On Tuesday, I ventured back out to the range. I knew it wasn't going to be an incredibly serious range day. My father-in-law and I were performing a bit of an experiment. We had loaded his brass for his H&K Model 91 to a similar recipe as my Remington 700 feeling that if the 700 liked it, and the H&K would tolerate it with decent groups, we would have only one .308 recipe of importance to remember. Turns out, the H&K liked it just fine.
In the meantime, we set a target out at 400 yards since that was the maximum on the particular range we were on. I spent a box of rounds trying to hit the long range on a half-size man-size target and grew increasingly frustrated at the fact that no one piece of spotting optics we had with us were capable of seeing a hole in a tiny target at that particular range. Have you any idea how hard it is to adjust dial-up when you have no idea where the bullet is striking?
Eventually, I grew so tired of the unknown that I put my wife behind the trigger. There was just enough humidity in the air that with the Kowa spotting scope we could watch the bullet's trace. I was able to see where the military sniper belief that the more experienced shooter is the spotter in a sniper team. I was able to watch the trace and adjust the scope based on impact.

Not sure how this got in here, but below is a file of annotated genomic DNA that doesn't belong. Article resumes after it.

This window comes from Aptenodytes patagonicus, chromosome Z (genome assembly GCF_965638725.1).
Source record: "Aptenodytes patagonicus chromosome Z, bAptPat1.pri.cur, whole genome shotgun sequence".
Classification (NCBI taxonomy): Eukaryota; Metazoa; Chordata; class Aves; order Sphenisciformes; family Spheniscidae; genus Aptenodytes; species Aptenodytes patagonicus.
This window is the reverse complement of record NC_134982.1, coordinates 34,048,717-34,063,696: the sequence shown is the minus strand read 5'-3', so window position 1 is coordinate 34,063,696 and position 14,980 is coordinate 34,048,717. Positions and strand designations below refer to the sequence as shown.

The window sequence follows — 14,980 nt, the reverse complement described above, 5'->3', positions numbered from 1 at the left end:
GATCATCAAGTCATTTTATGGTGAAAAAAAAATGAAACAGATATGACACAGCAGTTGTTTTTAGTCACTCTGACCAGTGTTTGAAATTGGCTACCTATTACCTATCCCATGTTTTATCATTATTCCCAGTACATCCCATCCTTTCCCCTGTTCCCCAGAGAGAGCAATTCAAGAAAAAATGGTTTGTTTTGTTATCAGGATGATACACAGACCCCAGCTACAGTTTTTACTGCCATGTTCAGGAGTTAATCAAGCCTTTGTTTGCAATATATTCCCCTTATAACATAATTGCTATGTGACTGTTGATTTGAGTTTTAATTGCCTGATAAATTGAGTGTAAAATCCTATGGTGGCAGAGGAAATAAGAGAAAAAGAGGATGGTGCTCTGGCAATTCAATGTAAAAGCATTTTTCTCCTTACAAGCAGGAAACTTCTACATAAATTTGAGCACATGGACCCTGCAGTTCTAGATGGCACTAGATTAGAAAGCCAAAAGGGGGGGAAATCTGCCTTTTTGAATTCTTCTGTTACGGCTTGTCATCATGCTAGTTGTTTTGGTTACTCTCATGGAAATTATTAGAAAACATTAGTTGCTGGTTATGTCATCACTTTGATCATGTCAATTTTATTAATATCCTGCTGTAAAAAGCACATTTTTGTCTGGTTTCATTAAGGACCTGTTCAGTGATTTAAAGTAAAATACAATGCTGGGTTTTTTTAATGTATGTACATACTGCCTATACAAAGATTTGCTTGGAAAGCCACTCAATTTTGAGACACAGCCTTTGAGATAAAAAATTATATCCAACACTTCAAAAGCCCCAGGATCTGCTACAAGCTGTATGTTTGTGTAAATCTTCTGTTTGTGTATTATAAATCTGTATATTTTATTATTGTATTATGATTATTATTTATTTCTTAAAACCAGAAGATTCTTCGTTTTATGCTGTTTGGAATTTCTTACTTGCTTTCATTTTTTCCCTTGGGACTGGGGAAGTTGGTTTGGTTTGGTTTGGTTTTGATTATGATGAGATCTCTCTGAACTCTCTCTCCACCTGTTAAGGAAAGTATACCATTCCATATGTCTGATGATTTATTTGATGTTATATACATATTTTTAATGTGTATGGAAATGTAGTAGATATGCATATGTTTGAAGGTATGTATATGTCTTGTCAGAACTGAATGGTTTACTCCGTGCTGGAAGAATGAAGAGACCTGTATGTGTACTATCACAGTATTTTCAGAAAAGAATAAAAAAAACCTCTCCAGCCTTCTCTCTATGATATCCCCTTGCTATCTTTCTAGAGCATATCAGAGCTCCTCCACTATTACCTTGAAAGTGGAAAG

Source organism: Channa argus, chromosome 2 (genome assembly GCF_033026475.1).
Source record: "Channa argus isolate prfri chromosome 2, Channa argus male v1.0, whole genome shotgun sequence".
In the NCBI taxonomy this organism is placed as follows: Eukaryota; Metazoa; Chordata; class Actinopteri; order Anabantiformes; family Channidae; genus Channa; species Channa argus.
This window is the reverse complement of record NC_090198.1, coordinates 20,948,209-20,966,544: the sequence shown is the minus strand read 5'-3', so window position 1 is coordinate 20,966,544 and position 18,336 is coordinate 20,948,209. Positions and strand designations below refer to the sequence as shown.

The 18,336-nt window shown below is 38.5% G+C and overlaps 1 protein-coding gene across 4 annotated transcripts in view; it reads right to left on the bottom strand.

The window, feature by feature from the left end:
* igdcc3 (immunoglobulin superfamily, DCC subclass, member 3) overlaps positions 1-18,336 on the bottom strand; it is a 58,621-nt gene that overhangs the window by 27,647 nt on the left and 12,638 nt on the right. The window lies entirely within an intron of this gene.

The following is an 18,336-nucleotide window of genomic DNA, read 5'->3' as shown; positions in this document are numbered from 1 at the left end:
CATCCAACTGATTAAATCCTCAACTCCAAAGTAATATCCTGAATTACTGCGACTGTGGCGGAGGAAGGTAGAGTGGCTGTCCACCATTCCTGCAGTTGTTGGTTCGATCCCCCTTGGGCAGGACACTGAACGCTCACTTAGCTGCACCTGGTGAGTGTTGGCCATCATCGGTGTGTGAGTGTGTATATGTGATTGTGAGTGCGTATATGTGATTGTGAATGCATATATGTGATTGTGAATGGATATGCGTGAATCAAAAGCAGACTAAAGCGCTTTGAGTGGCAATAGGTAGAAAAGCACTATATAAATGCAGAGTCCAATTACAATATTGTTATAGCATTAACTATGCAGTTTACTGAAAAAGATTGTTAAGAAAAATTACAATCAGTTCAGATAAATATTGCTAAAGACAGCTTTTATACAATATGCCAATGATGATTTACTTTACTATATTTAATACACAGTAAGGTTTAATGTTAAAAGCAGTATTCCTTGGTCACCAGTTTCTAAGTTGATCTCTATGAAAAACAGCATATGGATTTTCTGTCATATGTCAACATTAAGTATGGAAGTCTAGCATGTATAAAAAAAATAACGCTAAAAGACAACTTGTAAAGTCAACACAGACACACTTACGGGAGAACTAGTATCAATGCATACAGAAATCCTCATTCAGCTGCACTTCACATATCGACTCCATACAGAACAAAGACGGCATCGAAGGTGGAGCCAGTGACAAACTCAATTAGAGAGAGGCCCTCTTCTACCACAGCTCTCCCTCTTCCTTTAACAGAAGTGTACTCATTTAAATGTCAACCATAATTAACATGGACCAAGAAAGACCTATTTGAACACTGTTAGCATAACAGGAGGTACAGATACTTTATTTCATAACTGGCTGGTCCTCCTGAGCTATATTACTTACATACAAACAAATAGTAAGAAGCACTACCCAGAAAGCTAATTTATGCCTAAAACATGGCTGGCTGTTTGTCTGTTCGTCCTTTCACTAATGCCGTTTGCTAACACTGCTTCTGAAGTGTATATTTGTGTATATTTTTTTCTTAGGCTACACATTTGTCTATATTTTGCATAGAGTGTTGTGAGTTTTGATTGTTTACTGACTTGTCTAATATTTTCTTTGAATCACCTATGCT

While it wasn't my best day on the range, really nothing of interest to speak of, I was contented by the fact that I did come away with a new understanding of a process. Next time, I won't be so quick to spend a box of shells before making that call. Two to three shots, whether you can see the holes placed on the paper, or whether you have to watch the spiraling air current, are all it takes to get enough of a sight adjustment to place your shots where they belong.